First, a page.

Slow Road to China, Drew Dogget

In September 2009, I embarked on a photographic study of a remote, extremely undeveloped part of northwestern Nepal called Humla-and of the remarkable people who live there. They are a wonderful mix of grit and warmth, humility and pride, innocence and wisdom. For centuries, the Himalayas have walled them in, shaping and preserving their way of life.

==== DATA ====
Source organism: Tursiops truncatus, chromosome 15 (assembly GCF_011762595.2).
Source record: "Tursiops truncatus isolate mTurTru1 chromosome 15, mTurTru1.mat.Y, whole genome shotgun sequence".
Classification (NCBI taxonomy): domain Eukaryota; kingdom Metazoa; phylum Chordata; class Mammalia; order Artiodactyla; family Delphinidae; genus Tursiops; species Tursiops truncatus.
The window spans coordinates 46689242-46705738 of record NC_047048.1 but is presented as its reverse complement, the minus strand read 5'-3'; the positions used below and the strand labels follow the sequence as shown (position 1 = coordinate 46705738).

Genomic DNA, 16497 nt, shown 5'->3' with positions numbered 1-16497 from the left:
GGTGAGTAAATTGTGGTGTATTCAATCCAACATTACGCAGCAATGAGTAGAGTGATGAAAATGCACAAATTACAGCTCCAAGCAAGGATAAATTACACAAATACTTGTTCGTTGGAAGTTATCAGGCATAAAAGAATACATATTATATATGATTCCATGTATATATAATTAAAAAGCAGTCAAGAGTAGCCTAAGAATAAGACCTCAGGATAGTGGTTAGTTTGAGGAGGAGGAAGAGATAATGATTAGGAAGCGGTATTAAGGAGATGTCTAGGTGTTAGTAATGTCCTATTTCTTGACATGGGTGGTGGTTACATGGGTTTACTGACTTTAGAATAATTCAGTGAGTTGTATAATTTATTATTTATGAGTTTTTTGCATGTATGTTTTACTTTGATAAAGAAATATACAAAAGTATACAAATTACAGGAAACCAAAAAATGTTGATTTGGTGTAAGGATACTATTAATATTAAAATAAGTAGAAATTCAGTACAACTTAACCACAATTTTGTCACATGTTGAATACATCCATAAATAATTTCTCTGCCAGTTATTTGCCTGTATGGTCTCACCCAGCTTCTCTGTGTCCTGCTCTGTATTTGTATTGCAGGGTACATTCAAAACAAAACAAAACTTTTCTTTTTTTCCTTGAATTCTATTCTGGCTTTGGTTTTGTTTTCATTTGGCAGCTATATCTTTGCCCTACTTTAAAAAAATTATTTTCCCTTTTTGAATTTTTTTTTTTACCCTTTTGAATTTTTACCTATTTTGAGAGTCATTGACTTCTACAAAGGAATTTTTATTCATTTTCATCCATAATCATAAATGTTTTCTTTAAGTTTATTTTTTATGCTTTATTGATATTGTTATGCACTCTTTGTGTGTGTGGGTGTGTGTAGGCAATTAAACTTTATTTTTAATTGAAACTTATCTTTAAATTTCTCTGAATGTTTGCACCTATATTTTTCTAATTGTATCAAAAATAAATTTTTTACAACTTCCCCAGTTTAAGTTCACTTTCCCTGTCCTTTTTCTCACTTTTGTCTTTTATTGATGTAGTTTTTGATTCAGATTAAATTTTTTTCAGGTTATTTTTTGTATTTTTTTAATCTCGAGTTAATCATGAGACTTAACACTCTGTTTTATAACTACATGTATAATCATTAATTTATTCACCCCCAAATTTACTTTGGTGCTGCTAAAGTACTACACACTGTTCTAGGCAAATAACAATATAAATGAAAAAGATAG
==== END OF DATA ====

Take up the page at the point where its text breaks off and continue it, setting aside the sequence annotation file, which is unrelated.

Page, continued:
Humla residents consider themselves the last remaining guardians of pure Tibetan culture. As modernity beckons, however, more of the region’s youth are leaving home. One thing I found in abundance, in these communities that make do with so little, was a firm sense of identity. It was my intention to capture this in my images—the strength of that sense, the pride the people of Humla take in the niche that they and their ancestors have carved out for themselves. It’s modest, yes, but it belongs entirely to them. Looming in the background of these photos, however, beyond the snowy peaks, is the very real possibility that future generations, assimilated into the Western world, might forfeit the rich and unique traditions cherished by their elders. Either way, these time-worn traditions are treasures worth documenting.

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